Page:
Social Media: The Good. The Bad. The Ugly.

This post is part of an eight-part series written by the Seattle Wunderman Network summer interns on the millennial generation. This series makes up a “Wish List” of marketing strategies and tactics Millennials want and expect from marketers and, more importantly, provides insight into the millennial mindset.

By, Katie Sells, Strategy and Insights Intern

It is not news to say that a brand needs a social presence. In fact, most have one. According to Social Media Today, 72 of the 75 industries represented in the Fortune 500 use Facebook and Twitter. Having a social presence is now considered a bare necessity and that presence can truly be game changing for a brand, especially when marketing to Millennials. However, there is a darker flip-side to the always-on, always-available functionality of social. Millennials are social connoisseurs and know that social is a direct line of communication to a brand. This can be used for good or for evil, and as a tech savvy generation, Millennials are well versed in both.

With their social presence, brands give Millennials the ability to be brand advocates. It is important to Millennials to be able to like, follow, or pin a brand because it is a point of interaction that is more personal and “insider” than a visit to a store. Maintaining that social presence is understandably a big task and isn’t something to be taken lightly. But, at the most basic level, all Millennials want is for brands to be present, so they can voluntarily call attention to a brand on Twitter when buying a new school laptop or signing up for a charity
walk. Millennials can do the work for a brand by socially advocating for them Millennials believe that interaction with a brand can lead to 15 seconds of fame or perhaps a new social connection will increase their personal network and wrap them into a community of fans.

If a brand’s social content is entertaining, interesting, and easy, Millennials will share it: no ask necessary. And, if a Millennial has a positive experience with a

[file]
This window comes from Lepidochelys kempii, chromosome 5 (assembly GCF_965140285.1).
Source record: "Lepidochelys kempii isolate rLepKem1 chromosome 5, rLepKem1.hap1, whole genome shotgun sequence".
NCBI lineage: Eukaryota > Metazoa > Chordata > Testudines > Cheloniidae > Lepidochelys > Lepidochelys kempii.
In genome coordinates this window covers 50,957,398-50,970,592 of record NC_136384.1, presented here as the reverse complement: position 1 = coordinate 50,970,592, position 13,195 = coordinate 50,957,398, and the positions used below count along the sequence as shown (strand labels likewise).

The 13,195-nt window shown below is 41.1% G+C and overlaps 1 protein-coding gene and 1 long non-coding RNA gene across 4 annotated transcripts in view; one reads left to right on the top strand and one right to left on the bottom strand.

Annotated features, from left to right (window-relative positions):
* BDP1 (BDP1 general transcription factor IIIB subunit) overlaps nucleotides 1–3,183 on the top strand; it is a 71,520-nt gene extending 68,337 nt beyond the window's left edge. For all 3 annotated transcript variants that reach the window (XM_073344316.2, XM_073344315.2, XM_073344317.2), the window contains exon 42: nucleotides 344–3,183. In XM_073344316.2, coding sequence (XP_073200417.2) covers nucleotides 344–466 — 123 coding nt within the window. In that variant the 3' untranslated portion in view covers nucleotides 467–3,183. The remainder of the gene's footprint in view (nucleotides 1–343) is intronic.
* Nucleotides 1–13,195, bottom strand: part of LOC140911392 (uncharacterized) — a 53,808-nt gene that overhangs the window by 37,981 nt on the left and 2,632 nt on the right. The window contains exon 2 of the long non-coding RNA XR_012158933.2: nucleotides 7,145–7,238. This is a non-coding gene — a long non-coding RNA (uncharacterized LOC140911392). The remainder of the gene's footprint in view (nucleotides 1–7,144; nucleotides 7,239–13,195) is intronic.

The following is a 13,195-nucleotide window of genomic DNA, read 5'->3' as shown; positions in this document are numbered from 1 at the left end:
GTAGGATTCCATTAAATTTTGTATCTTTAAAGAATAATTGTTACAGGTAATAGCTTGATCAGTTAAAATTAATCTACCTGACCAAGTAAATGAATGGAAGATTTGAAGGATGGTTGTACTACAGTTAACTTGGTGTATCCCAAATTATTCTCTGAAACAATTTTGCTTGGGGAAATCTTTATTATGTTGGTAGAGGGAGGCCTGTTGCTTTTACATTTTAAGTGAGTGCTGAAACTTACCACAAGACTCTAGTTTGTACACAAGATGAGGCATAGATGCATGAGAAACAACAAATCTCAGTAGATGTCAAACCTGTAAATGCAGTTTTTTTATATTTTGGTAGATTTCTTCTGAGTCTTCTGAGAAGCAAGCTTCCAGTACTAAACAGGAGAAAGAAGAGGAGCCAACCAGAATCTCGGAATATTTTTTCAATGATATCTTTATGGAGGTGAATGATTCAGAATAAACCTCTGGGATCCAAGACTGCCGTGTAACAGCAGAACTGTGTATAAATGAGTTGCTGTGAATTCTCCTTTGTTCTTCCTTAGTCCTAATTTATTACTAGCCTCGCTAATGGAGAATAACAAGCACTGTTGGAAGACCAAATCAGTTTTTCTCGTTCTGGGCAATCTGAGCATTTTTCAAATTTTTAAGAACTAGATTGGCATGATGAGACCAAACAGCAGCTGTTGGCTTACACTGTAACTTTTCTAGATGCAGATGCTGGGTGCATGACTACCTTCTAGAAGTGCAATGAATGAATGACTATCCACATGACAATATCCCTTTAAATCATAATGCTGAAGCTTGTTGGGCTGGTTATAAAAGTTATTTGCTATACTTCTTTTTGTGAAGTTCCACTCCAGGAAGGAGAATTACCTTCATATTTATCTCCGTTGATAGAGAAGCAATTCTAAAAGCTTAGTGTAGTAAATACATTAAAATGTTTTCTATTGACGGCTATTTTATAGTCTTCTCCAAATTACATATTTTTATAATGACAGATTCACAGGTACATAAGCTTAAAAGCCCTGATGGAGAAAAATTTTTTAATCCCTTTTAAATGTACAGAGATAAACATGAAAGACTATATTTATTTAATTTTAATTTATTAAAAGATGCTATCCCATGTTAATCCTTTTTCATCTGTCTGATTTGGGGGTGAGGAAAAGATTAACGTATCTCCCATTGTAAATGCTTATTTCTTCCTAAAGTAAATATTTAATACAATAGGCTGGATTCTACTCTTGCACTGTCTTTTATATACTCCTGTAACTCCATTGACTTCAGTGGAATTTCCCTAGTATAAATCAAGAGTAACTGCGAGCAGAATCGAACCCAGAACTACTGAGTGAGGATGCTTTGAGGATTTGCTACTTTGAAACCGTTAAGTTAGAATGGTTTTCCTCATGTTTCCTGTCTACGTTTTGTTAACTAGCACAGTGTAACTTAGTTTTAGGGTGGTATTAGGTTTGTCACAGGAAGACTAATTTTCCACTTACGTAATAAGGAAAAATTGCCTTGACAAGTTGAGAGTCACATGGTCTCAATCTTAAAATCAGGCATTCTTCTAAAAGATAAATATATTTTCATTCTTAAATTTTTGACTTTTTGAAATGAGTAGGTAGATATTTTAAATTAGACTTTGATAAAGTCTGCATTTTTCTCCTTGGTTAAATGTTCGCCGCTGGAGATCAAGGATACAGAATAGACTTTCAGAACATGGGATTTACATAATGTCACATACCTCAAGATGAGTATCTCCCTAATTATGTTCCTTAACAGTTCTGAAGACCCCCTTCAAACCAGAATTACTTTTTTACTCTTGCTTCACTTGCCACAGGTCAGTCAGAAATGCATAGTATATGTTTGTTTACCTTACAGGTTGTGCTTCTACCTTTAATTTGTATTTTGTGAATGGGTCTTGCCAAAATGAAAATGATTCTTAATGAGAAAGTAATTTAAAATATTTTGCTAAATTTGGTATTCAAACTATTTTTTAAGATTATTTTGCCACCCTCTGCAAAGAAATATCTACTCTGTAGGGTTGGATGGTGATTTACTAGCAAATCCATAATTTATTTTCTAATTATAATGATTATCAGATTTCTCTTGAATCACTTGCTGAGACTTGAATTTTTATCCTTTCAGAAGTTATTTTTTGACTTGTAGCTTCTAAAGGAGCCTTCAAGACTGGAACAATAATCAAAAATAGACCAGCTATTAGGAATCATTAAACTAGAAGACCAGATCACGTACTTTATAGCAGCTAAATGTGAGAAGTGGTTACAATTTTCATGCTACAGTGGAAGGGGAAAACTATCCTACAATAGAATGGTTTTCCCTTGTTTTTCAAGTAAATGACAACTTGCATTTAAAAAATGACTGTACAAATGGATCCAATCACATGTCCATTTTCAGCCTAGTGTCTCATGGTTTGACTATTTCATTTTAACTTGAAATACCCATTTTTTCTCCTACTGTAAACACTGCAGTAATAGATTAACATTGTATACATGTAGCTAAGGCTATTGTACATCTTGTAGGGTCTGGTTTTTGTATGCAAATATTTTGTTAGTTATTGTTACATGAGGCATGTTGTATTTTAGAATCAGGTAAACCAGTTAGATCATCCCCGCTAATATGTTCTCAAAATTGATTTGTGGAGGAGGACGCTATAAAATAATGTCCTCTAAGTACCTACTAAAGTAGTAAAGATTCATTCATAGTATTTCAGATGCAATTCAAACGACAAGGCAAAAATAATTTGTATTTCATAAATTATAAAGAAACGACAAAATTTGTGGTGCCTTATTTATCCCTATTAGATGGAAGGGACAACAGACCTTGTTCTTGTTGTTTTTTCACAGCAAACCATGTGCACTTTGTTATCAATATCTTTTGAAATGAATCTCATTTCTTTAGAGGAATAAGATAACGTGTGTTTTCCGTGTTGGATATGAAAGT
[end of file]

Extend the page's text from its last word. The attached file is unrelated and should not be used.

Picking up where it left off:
brand, 25% are likely to share it. However, 65% will share a negative experience (source). This negative sharing and posting has transformed a brand’s social presence into a simultaneous customer service center, and brands need to
be aware of this.

Millennials hate picking up the phone for anything besides sending a text or checking Instagram. They are just not comfortable with direct communication where technology isn’t there to act as a middleman. The deadly combination of Millennial brand awareness and tech addiction means social media channels are a brand’s new 1-800 number. Millennials are more than comfortable reporting a bad experience or questioning a brand’s choices in the public sphere, and they can be merciless in this way. It’s not just that Millennials want to report a poor brand experience; they want a response too. In fact, the failure of a company to respond to a social media user can lead to a 15% increase in the brand’s churn rate (source). When I was flying out of London and my EasyJet bus service to the airport was late, their customer service line was unresponsive. So, I turned to Twitter to voice my complaint. This complaint was never addressed (through customer service or social), but at least I knew I could influence EasyJet’s brand perception within the Twittisphere for one moment in time by letting my followers know that EasyJet did not live up to my expectations. Millennials know that a complaint is more likely to be addressed when it is heard in the public sphere.

Other brands like REI and Old Spice excel at their social 1-800 abilities. Both companies reply to customers’ social inquiries or complaints directly using Twitter and YouTube. The Business to Community blog has a good explanation of “customer-service-aware social activity” and what brands can do about it.

Whether to promote a brand or diss it, Millennials use social media as their primary form of communication. Whether this communication is positive or negative, at least it is dialogue. The negative can be addressed instead of ruminating and causing an eventual loss in brand loyalty, and the positive can be rewarded, fostering brand loyalty. This duality is what makes social powerful and is one of the many justifications for a solid social presence.

One thought on “Social Media: The Good. The Bad. The Ugly.

  1. Phillip White

    I’m having a hard time picking out the bad and the ugly here. If public airing of dirty laundry is the worst to come from a platform, I’d say it’s mostly in the good. Forcing a brand’s hand toward responsive customer service may be uncomfortable immediately, but it’s in everyone’s best interest when handled correctly. That goes for brands, customers and agencies.

    Reply

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